Kent told his coaches he wanted to play.
As starter Dominic Leone struggled in the sixth inning, Leggett pointed toward Kent, who was warming in the bullpen. Kent entered the game with the bases loaded, two outs and Clemson up by three runs.
“We weren’t throwing him a bone,” Pepicelli said. “We needed him.”
Kent, who has a 3.34 ERA, jogged on to the field. He went to the back of the pitcher’s mound and to his routine.
He gave up an infield hit to the first batter, but retired the next one to end the threat. Only one run had scored. His mother watched in the stands.
Holding on to hope
As Kent went out for the ninth inning at Maryland, three outs from securing a save, he knew he had much to be thankful for, regardless of how the game ended.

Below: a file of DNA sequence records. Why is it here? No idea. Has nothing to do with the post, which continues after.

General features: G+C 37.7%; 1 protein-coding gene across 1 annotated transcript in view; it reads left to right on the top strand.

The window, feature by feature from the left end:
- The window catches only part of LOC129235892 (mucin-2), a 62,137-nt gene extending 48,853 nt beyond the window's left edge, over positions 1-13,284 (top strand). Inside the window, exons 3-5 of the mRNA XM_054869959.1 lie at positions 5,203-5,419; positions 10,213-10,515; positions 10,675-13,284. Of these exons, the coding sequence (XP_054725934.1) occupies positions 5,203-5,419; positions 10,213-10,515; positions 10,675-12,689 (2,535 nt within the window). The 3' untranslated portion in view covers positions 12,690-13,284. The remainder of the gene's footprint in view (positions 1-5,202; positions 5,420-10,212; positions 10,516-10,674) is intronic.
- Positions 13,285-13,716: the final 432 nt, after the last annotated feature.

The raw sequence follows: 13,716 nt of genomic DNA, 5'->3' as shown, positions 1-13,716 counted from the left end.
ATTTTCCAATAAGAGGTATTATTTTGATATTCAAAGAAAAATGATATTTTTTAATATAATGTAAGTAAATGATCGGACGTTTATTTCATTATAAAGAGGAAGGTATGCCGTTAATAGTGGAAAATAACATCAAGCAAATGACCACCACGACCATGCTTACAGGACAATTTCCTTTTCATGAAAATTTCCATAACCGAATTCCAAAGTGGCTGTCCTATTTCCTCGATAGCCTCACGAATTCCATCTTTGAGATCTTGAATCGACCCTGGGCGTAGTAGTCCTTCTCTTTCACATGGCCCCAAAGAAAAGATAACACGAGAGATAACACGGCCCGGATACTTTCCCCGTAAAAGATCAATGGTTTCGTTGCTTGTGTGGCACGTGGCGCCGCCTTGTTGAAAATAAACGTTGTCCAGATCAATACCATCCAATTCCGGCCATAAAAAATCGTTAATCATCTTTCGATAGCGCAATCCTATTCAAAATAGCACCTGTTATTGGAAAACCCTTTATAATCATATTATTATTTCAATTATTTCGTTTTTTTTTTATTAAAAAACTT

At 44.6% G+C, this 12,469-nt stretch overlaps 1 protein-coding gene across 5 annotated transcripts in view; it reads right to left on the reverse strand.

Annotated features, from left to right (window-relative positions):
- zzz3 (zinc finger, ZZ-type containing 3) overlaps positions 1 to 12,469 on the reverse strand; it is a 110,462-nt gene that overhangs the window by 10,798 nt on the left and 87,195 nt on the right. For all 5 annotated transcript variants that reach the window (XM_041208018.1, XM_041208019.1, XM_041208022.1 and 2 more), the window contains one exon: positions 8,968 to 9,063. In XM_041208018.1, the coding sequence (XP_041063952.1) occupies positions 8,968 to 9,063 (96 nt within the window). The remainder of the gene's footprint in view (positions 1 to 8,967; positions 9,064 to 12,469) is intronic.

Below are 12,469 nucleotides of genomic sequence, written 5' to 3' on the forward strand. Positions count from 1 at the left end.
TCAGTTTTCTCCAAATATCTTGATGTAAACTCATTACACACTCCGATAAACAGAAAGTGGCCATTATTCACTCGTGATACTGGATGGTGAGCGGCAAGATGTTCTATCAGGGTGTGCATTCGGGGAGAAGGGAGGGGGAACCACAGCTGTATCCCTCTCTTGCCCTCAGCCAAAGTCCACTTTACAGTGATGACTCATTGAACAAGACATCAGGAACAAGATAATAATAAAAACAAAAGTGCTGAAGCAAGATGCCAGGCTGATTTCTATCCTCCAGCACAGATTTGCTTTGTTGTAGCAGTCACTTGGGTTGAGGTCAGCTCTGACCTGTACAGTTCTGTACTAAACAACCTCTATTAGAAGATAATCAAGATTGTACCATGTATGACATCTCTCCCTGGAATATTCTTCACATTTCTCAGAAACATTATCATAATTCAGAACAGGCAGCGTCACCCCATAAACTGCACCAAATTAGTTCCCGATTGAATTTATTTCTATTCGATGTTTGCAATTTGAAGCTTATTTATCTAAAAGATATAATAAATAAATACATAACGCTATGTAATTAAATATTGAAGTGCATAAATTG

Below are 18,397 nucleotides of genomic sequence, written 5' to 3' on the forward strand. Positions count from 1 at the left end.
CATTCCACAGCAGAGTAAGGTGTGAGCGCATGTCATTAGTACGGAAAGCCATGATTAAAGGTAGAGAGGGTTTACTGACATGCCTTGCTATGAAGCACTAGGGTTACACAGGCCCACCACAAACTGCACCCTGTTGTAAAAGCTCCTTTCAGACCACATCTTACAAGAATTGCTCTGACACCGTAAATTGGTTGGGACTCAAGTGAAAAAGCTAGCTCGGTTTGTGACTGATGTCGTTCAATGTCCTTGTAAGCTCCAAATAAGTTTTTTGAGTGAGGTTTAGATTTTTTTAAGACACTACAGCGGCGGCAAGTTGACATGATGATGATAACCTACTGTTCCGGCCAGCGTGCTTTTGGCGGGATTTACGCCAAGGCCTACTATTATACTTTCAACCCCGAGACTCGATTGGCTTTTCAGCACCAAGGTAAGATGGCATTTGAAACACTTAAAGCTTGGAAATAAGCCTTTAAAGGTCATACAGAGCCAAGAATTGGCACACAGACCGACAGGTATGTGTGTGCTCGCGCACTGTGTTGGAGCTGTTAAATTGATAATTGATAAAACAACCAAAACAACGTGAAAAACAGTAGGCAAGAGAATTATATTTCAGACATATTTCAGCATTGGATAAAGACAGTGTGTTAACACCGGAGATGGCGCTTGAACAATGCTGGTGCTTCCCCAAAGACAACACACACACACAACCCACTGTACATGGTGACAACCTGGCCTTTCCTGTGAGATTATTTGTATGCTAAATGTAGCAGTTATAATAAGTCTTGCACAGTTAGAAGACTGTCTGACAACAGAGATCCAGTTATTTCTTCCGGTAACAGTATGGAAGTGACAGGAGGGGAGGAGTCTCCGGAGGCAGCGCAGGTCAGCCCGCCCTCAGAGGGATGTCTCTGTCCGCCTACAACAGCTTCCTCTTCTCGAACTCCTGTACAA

His roommate Spencer Kieboom has been there for him, researching his brother’s illness.
There is Leggett, who became something of a father figure.
“He knows we care about him,” Leggett said. “I had gone through some similar things at this time in my life when I was in college.”
Leggett’s freshman year at Maine was filled with despair: His girlfriend died in a car accident; his parents divorced; his grandfather died; and he suffered a broken ankle during football camp,
You have to keep moving forward, Leggett said.
After retiring the first two batters in the ninth at Maryland, Kent allowed a single before getting the final out on a fly ball. Clemson won, 5-3, and Kent was congratulated by his teammates.